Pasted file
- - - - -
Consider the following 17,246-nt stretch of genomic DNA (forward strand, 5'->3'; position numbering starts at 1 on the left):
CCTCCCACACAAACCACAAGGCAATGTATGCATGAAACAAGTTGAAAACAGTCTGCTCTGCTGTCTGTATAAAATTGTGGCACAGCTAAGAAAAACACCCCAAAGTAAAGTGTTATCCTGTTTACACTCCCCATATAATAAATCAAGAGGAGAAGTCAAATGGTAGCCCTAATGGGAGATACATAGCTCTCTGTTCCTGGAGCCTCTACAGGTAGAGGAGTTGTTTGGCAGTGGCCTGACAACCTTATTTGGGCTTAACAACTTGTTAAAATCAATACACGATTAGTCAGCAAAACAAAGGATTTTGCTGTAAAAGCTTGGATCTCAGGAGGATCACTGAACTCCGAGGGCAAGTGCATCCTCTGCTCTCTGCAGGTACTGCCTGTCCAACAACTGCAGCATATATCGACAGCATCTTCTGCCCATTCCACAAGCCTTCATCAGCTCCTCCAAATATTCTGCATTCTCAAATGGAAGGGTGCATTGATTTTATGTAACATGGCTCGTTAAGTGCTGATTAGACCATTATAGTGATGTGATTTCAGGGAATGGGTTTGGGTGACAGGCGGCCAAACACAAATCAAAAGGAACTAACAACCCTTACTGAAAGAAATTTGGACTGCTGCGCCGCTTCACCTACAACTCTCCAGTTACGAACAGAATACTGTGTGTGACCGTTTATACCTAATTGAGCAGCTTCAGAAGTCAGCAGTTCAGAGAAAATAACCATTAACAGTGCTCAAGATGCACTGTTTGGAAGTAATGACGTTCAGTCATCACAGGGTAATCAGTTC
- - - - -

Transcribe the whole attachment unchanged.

Consider the following 17,246-nt stretch of genomic DNA (forward strand, 5'->3'; position numbering starts at 1 on the left):
CCTCCCACACAAACCACAAGGCAATGTATGCATGAAACAAGTTGAAAACAGTCTGCTCTGCTGTCTGTATAAAATTGTGGCACAGCTAAGAAAAACACCCCAAAGTAAAGTGTTATCCTGTTTACACTCCCCATATAATAAATCAAGAGGAGAAGTCAAATGGTAGCCCTAATGGGAGATACATAGCTCTCTGTTCCTGGAGCCTCTACAGGTAGAGGAGTTGTTTGGCAGTGGCCTGACAACCTTATTTGGGCTTAACAACTTGTTAAAATCAATACACGATTAGTCAGCAAAACAAAGGATTTTGCTGTAAAAGCTTGGATCTCAGGAGGATCACTGAACTCCGAGGGCAAGTGCATCCTCTGCTCTCTGCAGGTACTGCCTGTCCAACAACTGCAGCATATATCGACAGCATCTTCTGCCCATTCCACAAGCCTTCATCAGCTCCTCCAAATATTCTGCATTCTCAAATGGAAGGGTGCATTGATTTTATGTAACATGGCTCGTTAAGTGCTGATTAGACCATTATAGTGATGTGATTTCAGGGAATGGGTTTGGGTGACAGGCGGCCAAACACAAATCAAAAGGAACTAACAACCCTTACTGAAAGAAATTTGGACTGCTGCGCCGCTTCACCTACAACTCTCCAGTTACGAACAGAATACTGTGTGTGACCGTTTATACCTAATTGAGCAGCTTCAGAAGTCAGCAGTTCAGAGAAAATAACCATTAACAGTGCTCAAGATGCACTGTTTGGAAGTAATGACGTTCAGTCATCACAGGGTAATCAGTTC